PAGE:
It is of course easy to imagine intermediate cases, where the distinction between a purchase for investment and a purchase for control becomes fuzzy, though apparently it has proved a workable distinction in other areas of law -- for example under the "investment exception" in section 7 of the Clayton Act. 15 U.S.C. § 18; see United States v. Tracinda Investment Corp., 477 F. Supp. 1093, 1098-1102 (C.D. Cal. 1979). The problem of drawing lines was the principal reason given by the Second Circuit in Golden for rejecting the sale of business doctrine. See 678 F.2d at 1145-46. We agree that the costs of administering legal rules are a proper concern in designing those rules. But rarely will a net saving in those costs be produced by expanding liability, since even if the legal standard will be simpler and therefore cheaper to apply in each case the number of potential cases in which it will be applied will be greater. And if there were some net cost savings we doubt they could justify expanding liability to reach substantive evils far outside the scope of the legislature's concern. It is doubtful that rules promulgated under section 10(b) of the Securities Exchange Act of 1934 were intended to create private rights of action at all. See Blue Chip Stamps v. Manor Drug Stores, 421 U.S. 723, 729-30, 737, 44 L. Ed. 2d 539, 95 S. Ct. 1917 (1975); id. at 759 (concurring opinion); 1 Bromberg & Lowenfels, Securities Fraud & Commodities Fraud § 2.4(121) (1982). It is certain they were not intended to create private rights of action in favor of entrepreneurs rather than investors. To interpret them as doing so is to go awfully far for the sake of avoiding having to make some distinctions. And we recall Justice Holmes' admonition not to "trouble ourselves with the thought that my view depends upon differences of degree. The whole law does so as soon as it is civilized. . . . Between the variations according to distance that I suppose to exist, and the simple universality of the rules in the Twelve Tables, or the Leges Barbarorum, there lies the culture of two thousand years." LeRoy Fibre Co. v. Chicago, Milwaukee & S.P. Ry., 232 U.S. 340, 354, 34 S. Ct. 415, 58 L. Ed. 631 (1914) (separate opinion).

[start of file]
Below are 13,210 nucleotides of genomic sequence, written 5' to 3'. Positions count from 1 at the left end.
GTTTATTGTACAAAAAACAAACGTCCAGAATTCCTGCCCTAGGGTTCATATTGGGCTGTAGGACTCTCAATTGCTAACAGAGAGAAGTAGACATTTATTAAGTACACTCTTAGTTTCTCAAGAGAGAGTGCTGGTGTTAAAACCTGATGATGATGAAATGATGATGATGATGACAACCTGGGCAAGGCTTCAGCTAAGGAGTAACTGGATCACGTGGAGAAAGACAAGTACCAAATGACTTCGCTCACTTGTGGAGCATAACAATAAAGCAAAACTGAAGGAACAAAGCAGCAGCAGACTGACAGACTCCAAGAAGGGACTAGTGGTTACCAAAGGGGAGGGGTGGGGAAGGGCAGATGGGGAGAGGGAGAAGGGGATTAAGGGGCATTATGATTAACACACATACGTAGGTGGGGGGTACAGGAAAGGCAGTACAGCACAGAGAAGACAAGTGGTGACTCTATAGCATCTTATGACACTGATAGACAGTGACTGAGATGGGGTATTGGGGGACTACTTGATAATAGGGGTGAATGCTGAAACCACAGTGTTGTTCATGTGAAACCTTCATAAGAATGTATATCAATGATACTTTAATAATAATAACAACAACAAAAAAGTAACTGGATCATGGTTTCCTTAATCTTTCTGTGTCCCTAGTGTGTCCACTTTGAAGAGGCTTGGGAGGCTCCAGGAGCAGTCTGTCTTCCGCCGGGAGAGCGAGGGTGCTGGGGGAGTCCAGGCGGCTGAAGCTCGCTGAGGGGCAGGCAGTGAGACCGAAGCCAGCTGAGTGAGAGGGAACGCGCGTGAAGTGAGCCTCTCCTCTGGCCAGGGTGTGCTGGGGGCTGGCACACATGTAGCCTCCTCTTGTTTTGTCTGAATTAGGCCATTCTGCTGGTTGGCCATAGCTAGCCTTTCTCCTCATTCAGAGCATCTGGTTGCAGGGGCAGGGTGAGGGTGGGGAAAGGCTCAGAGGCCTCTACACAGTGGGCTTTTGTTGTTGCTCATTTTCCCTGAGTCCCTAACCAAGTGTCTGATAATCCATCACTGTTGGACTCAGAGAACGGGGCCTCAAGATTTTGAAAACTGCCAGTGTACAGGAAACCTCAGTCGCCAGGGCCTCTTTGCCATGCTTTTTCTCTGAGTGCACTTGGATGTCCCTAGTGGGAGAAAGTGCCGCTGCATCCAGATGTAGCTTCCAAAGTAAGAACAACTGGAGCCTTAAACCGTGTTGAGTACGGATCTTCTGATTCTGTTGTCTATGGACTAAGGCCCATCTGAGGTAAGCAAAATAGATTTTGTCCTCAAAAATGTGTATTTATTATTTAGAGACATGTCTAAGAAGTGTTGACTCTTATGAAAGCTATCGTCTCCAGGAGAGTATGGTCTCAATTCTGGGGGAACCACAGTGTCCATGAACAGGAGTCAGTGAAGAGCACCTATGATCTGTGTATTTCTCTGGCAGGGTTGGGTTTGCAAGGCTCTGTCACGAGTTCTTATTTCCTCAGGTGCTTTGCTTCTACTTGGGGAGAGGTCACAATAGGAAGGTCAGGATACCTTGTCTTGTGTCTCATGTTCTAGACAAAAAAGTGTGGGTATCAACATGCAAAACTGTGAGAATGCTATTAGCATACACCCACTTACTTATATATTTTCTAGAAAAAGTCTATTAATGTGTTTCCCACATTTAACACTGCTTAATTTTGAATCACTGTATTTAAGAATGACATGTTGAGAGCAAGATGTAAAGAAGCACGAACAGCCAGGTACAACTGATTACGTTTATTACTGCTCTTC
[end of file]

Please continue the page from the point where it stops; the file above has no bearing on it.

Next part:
Actually, there is no issue of degree with regard to the sale of the Groens' stock to Happy Radio. It was a sale of 100 percent of the common stock of Bret Broadcasting, and the Groens retained no role in the company -- not even under an employment contract, as in Frederiksen. But the picture changes when we turn to the second stock transaction on which Sutter is trying to hang his Rule 10b-5 claim: his purchase of stock in Happy Radio, allegedly in reliance on the Groens' misrepresentations concerning the value of Bret Broadcasting. True, if he created Happy Radio as his corporate vehicle for acquiring the assets of Bret Broadcasting -- if he was the entrepreneur, and Happy Radio a device for limiting his personal liability, avoiding some taxes, or raising additional money from investors to help swing the deal -- then the transaction was just a step on the way to Sutter's taking over Bret Broadcasting and the sale of business doctrine would apply. But it would not apply if Sutter is just an investor in Happy Radio; if, even before he came on the scene, the officers and directors of Happy Radio wanted to buy Bret Broadcasting, and the Groens, realizing they could get a higher price for their stock if they induced potential investors such as Sutter to purchase stock in Happy Radio at a high price, exaggerated the value of Happy Radio's right to acquire Bret Broadcasting and thereby induced Sutter to make a large, passive investment in Happy Radio.
The allegations of the complaint are consistent with either of these hypotheses and equally with the hypothesis that Sutter was an investor and an entrepreneur -- seeking a return both from exercising entrepreneurial and managerial skills in operating Bret Broadcasting's business, and from renting capital to Happy Radio to obtain Bret Broadcasting's assets. This would be that exquisitely mixed case that the Second Circuit despaired of being able to decide. We think despair is premature; and for the guidance of the district court on remand adopt the following presumption to deal with cases where the purchaser has acquired a substantial bloc of the stock of the corporation but less than 100 percent. If, as in this case (the complaint alleges that Sutter owns 70 percent of the common stock of Happy Radio), the purchaser already has, or by the purchase in question acquires, more than 50 percent of the common stock of the corporation, his purpose in purchasing the stock will be presumed to have been entrepreneurship rather than investment. The presumption can be rebutted by showing that the purchaser's main purpose was investment.